Table 4.

Test Statistics for a Shift in Nominal Exchange Rate Volatility Period 1979:4 - 1983:3 vs. 1983:4 - 1990:10

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Note: Figures in parenthesis denote marginal, two-sided significance levels. All test statistics are distributed as standard normal under the null hypothesis of no shift in volatility. Significantly positive test statistics indicate a reduction in volatility after the break point; significantly negative statistics indicate the converse.
Table 5.

Test Statistics for a Shift in Real Exchange Rate Volatility Period 1979:4 - 1983:3 vs. 1983:4 - 1990:10

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Note: Figures in parenthesis denote marginal, two-sided significance levels. All test statistics are distributed as standard normal under the null hypothesis of no shift in volatility. Significantly positive test statistics indicate a reduction in volatility after the break point; significantly negative statistics indicate the converse.
Table 6.

Test Statistics for a Shift in Nominal Exchange Rate Volatility Period: 1979:4 - 1986:5 vs 1986:6 - 1990:10

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Note: Figures in parenthesis denote marginal, two-sided significance levels. All test statistics are distributed as standard normal under the null hypothesis of no shift in volatility. Significantly positive teat statistics indicate a reduction in volatility after the break point; significantly negative statistics indicate the converse.
Table 7.

Test Statistics for a Shift in Real Exchange Rate Volatility Period 1979:4 - 1966:5 vs. 1986:6 - 1990:10

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Note: Figures in parenthesis denote marginal, two-sided significance levels. All test statistics are distributed as standard normal under the null hypothesis of no shift in volatility. Significantly positive test statistics indicate a reduction in volatility after the break point; significantly negative statistics indicate the converse.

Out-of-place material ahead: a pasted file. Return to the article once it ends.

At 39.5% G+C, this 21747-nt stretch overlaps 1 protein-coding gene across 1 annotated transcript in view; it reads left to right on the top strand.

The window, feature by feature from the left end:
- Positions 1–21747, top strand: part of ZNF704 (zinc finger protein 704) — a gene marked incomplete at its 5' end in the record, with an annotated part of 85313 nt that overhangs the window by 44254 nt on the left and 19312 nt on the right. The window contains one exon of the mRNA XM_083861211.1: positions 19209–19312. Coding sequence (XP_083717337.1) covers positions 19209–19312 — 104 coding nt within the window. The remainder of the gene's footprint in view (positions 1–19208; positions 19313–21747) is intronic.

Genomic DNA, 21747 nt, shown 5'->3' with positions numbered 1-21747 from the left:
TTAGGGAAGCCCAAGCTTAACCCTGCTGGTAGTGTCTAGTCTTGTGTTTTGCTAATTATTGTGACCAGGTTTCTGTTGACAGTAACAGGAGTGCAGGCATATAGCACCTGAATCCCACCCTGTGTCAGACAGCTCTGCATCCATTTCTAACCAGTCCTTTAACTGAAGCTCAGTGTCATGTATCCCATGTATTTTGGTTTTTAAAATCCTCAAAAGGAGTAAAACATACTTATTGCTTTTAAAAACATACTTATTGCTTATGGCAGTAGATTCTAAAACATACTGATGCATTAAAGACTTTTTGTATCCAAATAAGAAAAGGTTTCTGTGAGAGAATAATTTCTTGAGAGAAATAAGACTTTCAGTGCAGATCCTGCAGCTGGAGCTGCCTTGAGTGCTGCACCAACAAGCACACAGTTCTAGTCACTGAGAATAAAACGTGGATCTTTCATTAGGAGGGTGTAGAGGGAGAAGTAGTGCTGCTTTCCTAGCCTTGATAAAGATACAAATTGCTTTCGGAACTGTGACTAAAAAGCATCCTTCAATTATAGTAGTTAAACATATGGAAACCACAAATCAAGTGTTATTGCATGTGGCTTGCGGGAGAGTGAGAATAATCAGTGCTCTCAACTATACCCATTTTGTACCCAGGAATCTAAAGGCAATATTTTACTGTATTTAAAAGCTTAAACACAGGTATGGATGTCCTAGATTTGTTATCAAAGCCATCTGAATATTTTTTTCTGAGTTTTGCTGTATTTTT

We therefore conclude that these results confirm the hypothesis of a “new,” harder EMS for the period after 1982, in which greater emphasis was given to harmonizing EMS-wide, internal macro-policy objectives (Giavazzi and Spaventa, 1990).

VIII. Volatility Transfer

It is sometimes argued that advanced macroeconomic systems naturally generate a “lump of uncertainty” which can be pushed from one point in the economy but which will inevitably reappear elsewhere (see e.g., Bachelor, 1983, 1985). 8/ In particular, this suggests that removing or reducing exchange rate volatility will inevitably induce a rise in interest rate volatility. Such a conclusion might follow from inverting a standard exchange rate equation and noting that the interest rate is the only other major “jump variable” in the system. Such a phenomenon might be termed “volatility transfer.” Insofar as the burden of increased interest rate volatility falls more widely on the general public than that of exchange rate volatility (which presumably falls mainly on the company or more particularly the tradable goods sector), then the welfare argument must hinge on which sector would find it easier to hedge the induced risk. Given that there already exist well-developed forward foreign exchange markets, it is probable that such an argument would come down against membership of the ERM.